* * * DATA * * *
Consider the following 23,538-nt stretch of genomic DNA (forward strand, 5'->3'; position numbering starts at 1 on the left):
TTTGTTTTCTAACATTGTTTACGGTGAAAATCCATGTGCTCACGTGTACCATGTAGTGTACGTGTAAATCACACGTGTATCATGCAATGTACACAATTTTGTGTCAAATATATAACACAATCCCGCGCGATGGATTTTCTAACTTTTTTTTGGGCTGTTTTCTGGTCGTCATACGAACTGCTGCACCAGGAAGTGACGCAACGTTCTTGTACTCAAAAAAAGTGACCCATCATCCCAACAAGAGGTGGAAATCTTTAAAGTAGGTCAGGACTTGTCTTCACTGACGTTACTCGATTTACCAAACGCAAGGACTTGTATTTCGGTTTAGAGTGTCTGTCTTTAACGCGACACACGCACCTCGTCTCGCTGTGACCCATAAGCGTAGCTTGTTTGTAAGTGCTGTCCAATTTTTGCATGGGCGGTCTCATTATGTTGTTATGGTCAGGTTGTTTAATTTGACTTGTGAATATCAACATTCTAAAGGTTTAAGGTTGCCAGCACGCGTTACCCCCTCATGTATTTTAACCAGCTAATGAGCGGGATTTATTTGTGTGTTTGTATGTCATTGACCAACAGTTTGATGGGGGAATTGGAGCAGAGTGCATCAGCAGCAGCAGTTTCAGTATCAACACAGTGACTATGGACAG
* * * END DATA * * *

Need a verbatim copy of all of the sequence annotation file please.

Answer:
Consider the following 23,538-nt stretch of genomic DNA (forward strand, 5'->3'; position numbering starts at 1 on the left):
TTTGTTTTCTAACATTGTTTACGGTGAAAATCCATGTGCTCACGTGTACCATGTAGTGTACGTGTAAATCACACGTGTATCATGCAATGTACACAATTTTGTGTCAAATATATAACACAATCCCGCGCGATGGATTTTCTAACTTTTTTTTGGGCTGTTTTCTGGTCGTCATACGAACTGCTGCACCAGGAAGTGACGCAACGTTCTTGTACTCAAAAAAAGTGACCCATCATCCCAACAAGAGGTGGAAATCTTTAAAGTAGGTCAGGACTTGTCTTCACTGACGTTACTCGATTTACCAAACGCAAGGACTTGTATTTCGGTTTAGAGTGTCTGTCTTTAACGCGACACACGCACCTCGTCTCGCTGTGACCCATAAGCGTAGCTTGTTTGTAAGTGCTGTCCAATTTTTGCATGGGCGGTCTCATTATGTTGTTATGGTCAGGTTGTTTAATTTGACTTGTGAATATCAACATTCTAAAGGTTTAAGGTTGCCAGCACGCGTTACCCCCTCATGTATTTTAACCAGCTAATGAGCGGGATTTATTTGTGTGTTTGTATGTCATTGACCAACAGTTTGATGGGGGAATTGGAGCAGAGTGCATCAGCAGCAGCAGTTTCAGTATCAACACAGTGACTATGGACAG